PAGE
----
Personal Essays

Smithsonian Institution Archives

To Chelsea, and Climate Control, Cheers

From the awkward phase through the sweater phase to the riot grrrl phase and the New York phase, growing up with a First Daughter I’ve never met.

A girl I’ve never met got married over the weekend, and I was not invited. I’m pretty sure we would have had a thing or two to talk about if I’d ever had the chance to get to know her. That’s what makes her nuptials noteworthy: The way we relate even though we don’t—will never, could never—relate. Sometimes, celebrity is everything.

It is, at least, both the chasm and the bridge between Chelsea Clinton and me. It’s the weird, warped mirror through which I—an ordinary girl with an ordinary life—have access to her—an ordinary-ish girl with an extraordinary life. I’ve been right there with her, see, from the first moment she stepped into the international limelight, mid-awkward phase: lumpy sweater, untenable hairdo and all. We were born six months and 1,300 miles apart, in backwoodsy American towns to Joni Mitchell fans. Granted, her parents were politicians and mine were carpenter-teacher-artist-farmers, and this, perhaps, is a difference as fundamental as fundamental gets. But in my 12-year-old vision of the world, we were peas in a pod: dedicated middle school students, amateur ballerinas, unapologetic introverts. Geeks, even! She was a me from an alternate reality, one with money and privilege and power and prestige but not in a form that was so magical or exfoliated or charismatic that I couldn’t imagine it.

She was the only 12-year-old I knew who wasn’t somebody I knew.

A mid-’90s rumor that Chelsea was recording riot grrrl cassettes on a four-track in the White House basement only proved to me that we were on pigeon-toed life paths. I was getting the hell out of my podunk town, and she was gonna break out of that big pillared prison of patriarchy. So it was little surprise to me that when it came time for the class of 1997—at Sidwell Friends and in Regional District 11 alike—to caravan between college admissions offices, we did so like the disintegrating trail of comet Chelsea, who’d invariably just departed each campus, mother and security detail in tow, as I arrived. “How annoying will that be?” my father over-optimistically mused, “to have the Secret Service staking out your campus when she goes to the same school?” Alas, I went New England and Chelsea went West Coast. In that act, I wistfully saw a courageous last act of defiance—but I also saw our future as co-ed confidants, nurturing a mutual love for vegetarian Pad Thai and film noir, receding into a future where our orbits never intersected.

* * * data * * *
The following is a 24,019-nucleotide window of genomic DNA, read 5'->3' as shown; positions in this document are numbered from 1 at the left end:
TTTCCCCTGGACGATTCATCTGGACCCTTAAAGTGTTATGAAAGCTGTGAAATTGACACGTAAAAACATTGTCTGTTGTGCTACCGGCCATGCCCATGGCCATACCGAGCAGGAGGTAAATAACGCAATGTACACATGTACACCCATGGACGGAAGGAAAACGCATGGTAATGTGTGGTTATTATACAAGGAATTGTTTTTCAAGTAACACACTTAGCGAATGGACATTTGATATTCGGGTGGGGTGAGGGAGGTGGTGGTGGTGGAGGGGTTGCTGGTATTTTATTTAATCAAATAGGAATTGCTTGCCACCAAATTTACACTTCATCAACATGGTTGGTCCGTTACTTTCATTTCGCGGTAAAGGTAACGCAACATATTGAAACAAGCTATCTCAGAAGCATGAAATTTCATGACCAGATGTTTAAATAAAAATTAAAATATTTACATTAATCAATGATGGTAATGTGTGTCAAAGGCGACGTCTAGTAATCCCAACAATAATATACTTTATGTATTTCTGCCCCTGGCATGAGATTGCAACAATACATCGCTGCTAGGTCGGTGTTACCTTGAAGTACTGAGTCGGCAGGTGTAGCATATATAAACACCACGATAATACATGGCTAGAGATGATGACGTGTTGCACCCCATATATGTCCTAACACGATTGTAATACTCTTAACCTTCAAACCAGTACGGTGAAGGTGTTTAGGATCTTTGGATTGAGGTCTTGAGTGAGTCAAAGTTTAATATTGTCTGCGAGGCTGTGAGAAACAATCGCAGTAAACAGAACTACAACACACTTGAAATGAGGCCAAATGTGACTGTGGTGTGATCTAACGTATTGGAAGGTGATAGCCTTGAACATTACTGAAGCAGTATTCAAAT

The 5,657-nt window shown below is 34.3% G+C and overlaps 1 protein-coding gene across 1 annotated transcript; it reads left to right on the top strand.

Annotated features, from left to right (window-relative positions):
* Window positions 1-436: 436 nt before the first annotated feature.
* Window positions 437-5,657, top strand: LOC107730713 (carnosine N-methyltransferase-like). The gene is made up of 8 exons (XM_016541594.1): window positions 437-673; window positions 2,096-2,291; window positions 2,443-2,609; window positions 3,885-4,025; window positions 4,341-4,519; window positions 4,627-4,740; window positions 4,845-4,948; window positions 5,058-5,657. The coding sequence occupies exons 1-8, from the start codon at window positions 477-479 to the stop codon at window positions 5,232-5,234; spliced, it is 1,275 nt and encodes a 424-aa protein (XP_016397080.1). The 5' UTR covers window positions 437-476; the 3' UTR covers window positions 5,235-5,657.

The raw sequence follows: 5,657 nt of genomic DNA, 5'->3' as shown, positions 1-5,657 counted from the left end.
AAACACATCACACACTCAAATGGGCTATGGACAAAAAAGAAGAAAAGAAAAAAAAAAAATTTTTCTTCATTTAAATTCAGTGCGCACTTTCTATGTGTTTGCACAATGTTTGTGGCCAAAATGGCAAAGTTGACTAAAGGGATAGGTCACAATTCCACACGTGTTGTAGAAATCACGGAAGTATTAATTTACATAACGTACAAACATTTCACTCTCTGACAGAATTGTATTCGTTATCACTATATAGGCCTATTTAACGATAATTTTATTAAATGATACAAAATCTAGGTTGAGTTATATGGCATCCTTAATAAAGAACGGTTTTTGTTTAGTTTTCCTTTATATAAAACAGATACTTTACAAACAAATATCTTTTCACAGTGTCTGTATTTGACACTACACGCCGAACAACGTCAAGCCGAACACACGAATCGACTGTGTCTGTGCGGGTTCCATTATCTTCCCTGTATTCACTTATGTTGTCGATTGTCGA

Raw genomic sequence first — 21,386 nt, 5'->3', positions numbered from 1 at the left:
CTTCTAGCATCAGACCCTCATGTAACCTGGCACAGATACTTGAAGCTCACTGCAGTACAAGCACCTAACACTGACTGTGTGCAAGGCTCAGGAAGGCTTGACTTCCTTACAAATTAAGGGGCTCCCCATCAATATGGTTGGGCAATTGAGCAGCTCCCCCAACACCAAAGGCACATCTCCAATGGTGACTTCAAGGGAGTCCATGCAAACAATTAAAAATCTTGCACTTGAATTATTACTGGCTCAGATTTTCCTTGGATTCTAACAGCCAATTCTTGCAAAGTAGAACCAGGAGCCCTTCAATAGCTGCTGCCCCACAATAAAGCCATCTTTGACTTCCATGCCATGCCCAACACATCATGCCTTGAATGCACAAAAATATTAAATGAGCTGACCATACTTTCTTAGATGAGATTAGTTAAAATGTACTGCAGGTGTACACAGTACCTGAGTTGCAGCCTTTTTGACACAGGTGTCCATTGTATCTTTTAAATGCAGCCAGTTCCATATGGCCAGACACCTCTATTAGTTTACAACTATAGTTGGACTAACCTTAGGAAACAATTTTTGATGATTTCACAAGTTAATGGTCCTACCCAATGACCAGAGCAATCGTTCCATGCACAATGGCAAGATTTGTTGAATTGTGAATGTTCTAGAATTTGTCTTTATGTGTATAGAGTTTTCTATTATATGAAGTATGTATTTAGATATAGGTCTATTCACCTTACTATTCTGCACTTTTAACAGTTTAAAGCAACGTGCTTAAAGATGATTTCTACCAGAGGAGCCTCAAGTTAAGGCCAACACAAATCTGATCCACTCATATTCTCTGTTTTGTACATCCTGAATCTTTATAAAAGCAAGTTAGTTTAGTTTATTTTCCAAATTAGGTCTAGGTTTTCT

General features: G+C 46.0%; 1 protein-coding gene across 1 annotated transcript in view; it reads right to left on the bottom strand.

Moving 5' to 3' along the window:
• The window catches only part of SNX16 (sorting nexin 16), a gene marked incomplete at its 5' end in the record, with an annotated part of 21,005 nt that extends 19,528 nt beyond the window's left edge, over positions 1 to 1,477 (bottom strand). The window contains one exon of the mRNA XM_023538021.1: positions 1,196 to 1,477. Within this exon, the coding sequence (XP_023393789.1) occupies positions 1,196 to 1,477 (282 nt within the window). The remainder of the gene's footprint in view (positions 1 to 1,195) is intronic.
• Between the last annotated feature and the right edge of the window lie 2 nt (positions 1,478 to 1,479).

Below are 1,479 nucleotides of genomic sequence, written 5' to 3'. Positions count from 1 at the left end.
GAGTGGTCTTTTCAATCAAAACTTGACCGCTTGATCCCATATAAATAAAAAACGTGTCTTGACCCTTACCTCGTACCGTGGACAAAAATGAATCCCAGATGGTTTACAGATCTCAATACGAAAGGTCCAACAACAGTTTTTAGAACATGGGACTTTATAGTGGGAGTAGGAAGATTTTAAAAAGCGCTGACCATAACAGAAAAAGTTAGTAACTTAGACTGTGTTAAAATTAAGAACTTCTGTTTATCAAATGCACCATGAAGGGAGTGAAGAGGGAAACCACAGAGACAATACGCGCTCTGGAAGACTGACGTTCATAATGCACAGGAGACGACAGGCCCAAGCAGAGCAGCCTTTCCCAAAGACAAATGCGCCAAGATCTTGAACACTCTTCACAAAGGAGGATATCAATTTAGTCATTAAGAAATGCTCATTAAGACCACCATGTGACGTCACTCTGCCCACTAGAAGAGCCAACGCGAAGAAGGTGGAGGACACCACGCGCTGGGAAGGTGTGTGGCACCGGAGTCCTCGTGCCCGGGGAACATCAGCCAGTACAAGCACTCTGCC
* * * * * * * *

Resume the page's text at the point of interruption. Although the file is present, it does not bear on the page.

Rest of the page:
And in that city, the biblically hot summer of 2010 finds us living universes apart in very close proximity. That future looked like this: After graduating with equally liberal artsy (history; sociology) bachelor’s degrees, she got a master’s from Oxford and a prestigious consulting job, and I scrounged up an $8-an-hour retail gig and iced my cake of debt with an MFA. She climbed her way through hedge funds to public health policy, while I clamored through a tangled web of textbook marketing and porn magazine editing. Growing, slowly, into her public skin, she shrugged aside her shyness to campaign for her history-making mother. I began, reluctantly, to tweet. Chelsea and I both live in New York City, but as every small-town transplant learns pretty quickly, New York City is really many different cities stratified sloppily across each other—more fiesta dip than Chex mix.

And in that city, the biblically hot summer of 2010 finds us living universes apart in very close proximity. Chelsea resides in Gramercy, in—it seems reasonable to surmise—a well-appointed climate-controlled condominium. Blocks below, I inhabit a crumbling, A/C-prohibitive East Village studio in a physical and mental state that can only be described as akin to something like the mushy middlemost layer of a particularly festive fiesta dip. These last six months, while she’s been comparison-shopping luxury Porta-Potties and otherwise impeccably orchestrating the most impeccably orchestrated wedding planet Earth has ever seen, I’ve been watching my own sensible, grown-up, forward-looking, next-level-style relationship slowly unravel into something really…complicated.

So how ironic—and, yet, somehow, how right—that last week I should find myself, on a spontaneous road trip through the Hudson Valley, pulling over for lunch randomly in Rhinebeck. The town was in the throes of an ecstatic, municipally sanctioned bridal shower, every shop window festooned with construction-paper-and-magic-marker-congratulations to Chelsea, a mazel tov mention or two of Marc. And there I was, drifting along, the same random particle of cosmic dust, a decade older.

On the aristocratic, sun-parched lawn of the nearby Vanderbilt mansion, I drank a bottle of wine and watched a swarm of ants devour the crystallized carcass of a cicada and composed a toast. To Chelsea: the girl I never was, the bride I’d never know; to my unwitting prism, since, as even well-meaning toasts can be, this isn’t about you at all—it’s about me. Here’s to the awkward post-children and the angsty, overachieving teenagers we once were, and to the delicious mess of adulthood; to your grace under scrutiny, and my freedom to fuck up. Here’s to growing old and happy in our parallel universes, in spheres so symmetrical they’ll never touch.